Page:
Interdisciplinary Minor in Global Sustainability
University of California, Irvine June 1997
By: Steven Bekedam
Dr. Bowler (Bio 191B) Issue Paper 2/2/97
Long-term survival of a species depends on its ability to adapt to changing environmental conditions (Murphy, 1994). Genetic diversity within a species, which has taken 3.5 billion years to evolve, makes adaptations to these changing environments possible. Unfortunately, the rate of extinction of genetically diverse organisms is rapidly increasing, thus reducing this needed biodiversity, largely due to the human impacts of development and expansion. What was an average of one extinction per year before is now one extinction per hour and extinct species numbers are expected to reach approximately one million by the year 2000 (WWW site, Bio 65). As a result governmental and societal action must be taken immediately!
Endangered Species Act History:
The date was December 28, 1973 and the U.S. Congress proudly submits and successfully passed one of its largest pieces of environmental legislation ever: the Endangered Species Act. This act was signed by Richard Nixon into law and passed with a staggering 355 to 4 vote. The law was hailed by proud legislators as the right action, and, if anything, long overdue (Dwyer, Ehrlich, & Murphy, 1995). This act prohibits many activities involving endangered species. These prohibitions include: importation into and exportation from the U.S.; taking of species within the U.S. and its territorial seas, this includes all land areas public and private; selling, possessing, carrying, shipping, or delivering any such species unlawfully taken within the U.S., and selling or offering for sale of species in interstate or foreign commerce (WWW site, ESA). Taking includes harassing, harming, pursuing, hunting, shooting, wounding, trapping, killing, capturing, or collecting any of the listed species. The only exceptions to these prohibitions are those incidents of scientific, propagative, or economic hardship involving these endangered or threatened species. The penalties involved in violation of these laws include fines up to 100,000 dollars and one year in prison. Organizational violations include 200,000 dollar fines and confiscation of all equipment used (WWW site, ESA). Since its induction, the Endangered Species Act (ESA) has entered 967 species on its list and has 421 more labeled as possible candidates and 4,000 others as (species of concern (WWW site, What is..). Over the years, only 22 species have been removed with a third of them becoming extinct regardless, a third recovering fully, and a third put on mistakably (WWW site, What is..). In terms of the taking aspect of the law is where the controversy begins. The Takings Clause of the fifth amendment states, nor shall private property be taken for public use, without just compensation (Pendley, 1995). This means that any endangered species on an owner's private land must be compensated for. Regrettably, the ESA of 1973 fell short of its high expectations and has completely failed up to this point from a multitude of discovered flaws in the authorization of the law from the start.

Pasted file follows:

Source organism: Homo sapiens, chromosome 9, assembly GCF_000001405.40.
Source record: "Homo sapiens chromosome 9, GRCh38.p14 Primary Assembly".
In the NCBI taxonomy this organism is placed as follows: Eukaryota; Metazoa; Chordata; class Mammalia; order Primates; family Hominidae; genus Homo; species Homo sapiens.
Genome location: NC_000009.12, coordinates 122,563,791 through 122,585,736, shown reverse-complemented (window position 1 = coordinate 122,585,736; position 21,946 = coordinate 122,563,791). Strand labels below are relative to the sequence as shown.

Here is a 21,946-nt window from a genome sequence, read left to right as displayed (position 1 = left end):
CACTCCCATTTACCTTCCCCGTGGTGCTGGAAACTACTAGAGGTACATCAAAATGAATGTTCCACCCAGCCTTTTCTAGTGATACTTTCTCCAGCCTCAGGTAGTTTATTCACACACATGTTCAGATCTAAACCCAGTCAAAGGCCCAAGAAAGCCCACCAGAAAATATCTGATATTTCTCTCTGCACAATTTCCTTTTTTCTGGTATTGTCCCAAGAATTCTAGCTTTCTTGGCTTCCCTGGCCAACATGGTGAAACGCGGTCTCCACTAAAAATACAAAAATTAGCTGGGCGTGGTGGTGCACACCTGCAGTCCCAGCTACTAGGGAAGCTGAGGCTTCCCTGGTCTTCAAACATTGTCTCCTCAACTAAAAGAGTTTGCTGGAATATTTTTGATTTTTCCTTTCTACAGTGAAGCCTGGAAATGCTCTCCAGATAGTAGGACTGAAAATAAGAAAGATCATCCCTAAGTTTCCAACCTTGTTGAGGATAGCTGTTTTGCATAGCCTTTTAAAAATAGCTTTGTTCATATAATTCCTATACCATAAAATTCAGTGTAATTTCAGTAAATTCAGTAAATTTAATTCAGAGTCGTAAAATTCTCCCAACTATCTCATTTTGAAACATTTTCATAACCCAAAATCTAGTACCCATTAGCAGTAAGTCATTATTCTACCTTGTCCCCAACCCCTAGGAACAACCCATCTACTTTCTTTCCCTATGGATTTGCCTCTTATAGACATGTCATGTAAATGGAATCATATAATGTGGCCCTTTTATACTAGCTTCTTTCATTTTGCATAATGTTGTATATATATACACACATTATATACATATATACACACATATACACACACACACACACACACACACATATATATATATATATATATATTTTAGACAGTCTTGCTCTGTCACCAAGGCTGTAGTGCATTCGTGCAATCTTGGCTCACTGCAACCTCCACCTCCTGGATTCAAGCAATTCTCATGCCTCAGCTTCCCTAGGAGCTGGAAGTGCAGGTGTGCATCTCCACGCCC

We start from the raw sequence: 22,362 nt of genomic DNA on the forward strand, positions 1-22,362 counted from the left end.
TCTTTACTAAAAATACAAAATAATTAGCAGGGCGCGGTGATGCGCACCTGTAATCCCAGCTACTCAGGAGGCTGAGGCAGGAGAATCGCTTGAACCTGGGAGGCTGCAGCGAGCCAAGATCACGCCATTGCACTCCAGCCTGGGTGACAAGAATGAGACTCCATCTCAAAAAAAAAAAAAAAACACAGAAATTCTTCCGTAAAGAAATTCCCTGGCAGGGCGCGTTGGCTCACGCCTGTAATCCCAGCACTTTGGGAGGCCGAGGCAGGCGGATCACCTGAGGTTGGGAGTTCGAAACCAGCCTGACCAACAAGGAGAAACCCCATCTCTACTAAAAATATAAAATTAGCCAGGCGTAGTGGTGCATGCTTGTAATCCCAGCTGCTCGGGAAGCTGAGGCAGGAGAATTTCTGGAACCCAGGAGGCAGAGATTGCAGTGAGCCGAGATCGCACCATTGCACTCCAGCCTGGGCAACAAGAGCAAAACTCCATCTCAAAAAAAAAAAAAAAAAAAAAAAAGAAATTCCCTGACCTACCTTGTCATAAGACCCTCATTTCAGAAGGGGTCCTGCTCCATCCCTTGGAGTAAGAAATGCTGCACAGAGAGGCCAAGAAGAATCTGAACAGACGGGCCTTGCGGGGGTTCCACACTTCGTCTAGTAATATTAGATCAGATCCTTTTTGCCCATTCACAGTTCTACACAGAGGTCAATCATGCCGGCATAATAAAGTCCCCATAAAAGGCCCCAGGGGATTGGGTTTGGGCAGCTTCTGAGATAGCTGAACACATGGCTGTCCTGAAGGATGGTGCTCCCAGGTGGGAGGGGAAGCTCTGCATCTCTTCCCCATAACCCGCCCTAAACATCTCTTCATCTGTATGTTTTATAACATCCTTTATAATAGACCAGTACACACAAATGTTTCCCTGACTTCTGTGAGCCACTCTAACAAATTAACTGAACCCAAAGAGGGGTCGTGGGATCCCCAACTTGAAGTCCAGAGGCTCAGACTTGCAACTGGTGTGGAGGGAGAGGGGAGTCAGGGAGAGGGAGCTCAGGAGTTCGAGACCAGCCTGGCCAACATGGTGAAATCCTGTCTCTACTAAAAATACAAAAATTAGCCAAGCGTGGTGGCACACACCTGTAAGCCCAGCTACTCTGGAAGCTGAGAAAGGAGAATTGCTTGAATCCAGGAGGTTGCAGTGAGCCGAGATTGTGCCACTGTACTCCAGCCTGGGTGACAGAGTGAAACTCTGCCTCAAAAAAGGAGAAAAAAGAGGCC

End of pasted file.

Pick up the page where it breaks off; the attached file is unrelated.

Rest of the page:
Problems with the ESA of 1973:
The problems which have arisen since 1973 seem to be endless. First of all, the time needed to put an endangered species on the list is much too long. By the time most species get on the list, they are on the brink of extinction. Second, private land owners have no real incentive, the right thing to do isn't enough, to prevent endangered species extinction. Private land owners have deliberately eliminated species and/or habitat for these species from their property before they are listed so as to avoid any legal conflict (WWW site, EDF). Third, funding for the improvement of the endangered hot spots is slow to be appropriated. Congress has been sluggish in coming up with the funds for general recovery programs. Another problem has been with the Fish and Wildlife Service and its regulation. The Fish and Wildlife service has had poor record on considering cumulative effects and future planned impacts on species and habitat (O'Connell, March 1992). Finally, the most important problem with the ESA of 1973 is the numerous nicks and cuts it has received from the past 20 years of added legislation to weaken its power.
20 Years of Legislation:
Throughout the 1970ís, the ESA was successful and went on virtually unchallenged. Although some of the imposed legislation actually improved the ESA, they were minute in comparison. To begin, tensions rose and in 1982 Ronald Reagan signed the first of many Endangered Species Act Amendments. This legislation resulted in the following: it prohibited economic considerations in the listing process, established time tables to ensure that petitions for listing were dealt with quickly, adopted procedures for shortening the consultation process, and specified that good faith actions taken by a private entity to minimize takings may be exempted from the prohibition against incidental takings (WWW site, Legis. Hist.). A later legislation improved the ESA's implementation in 1988. These public law amendments: appropriated funds, improved monitoring of candidate and de-listed species, increased maximum penalties, improved procedures for the development and implementation of recovery plans, and gave the Fish and Wildlife Service authority to monitor importation and exportation of protected plants (WWW site, Legis. Hist.). Although these laws improved the ESA, only four years passed with these improvements and, in September of 1992, the ESA expired leaving only annual appropriations for the Departments of Commerce and the Interior to implement it. In 1995, various small bills were passed postponing any additional listings of endangered species and/or habitats relating to them until reauthorization of the ESA is implemented. Of these smaller bills, a moratorium (Hutchinson) was imposed by Bill Clinton in April of 1995 so no new species are added. Then, came the budget cuts of 1995 in July and August and the moratorium was extended until September of 1996, or until reauthorization occurs (WWW site, Legis. Hist.). The next month, September of 1995, the infamous Endangered Species Act Reauthorization Bill was introduced by Congressmen Young and Pombo and quickly approved by the House Resources Committee in October. Other smaller reauthorization bills were introduced in the upcoming months and in April of 1996, Clinton lifts the moratorium saying that it would cause egregious environmental damage (WWW site, Legis. Hist.). Reauthorization of the ESA has stricken much heated controversy within the scientific and political communities with very different views on the subject.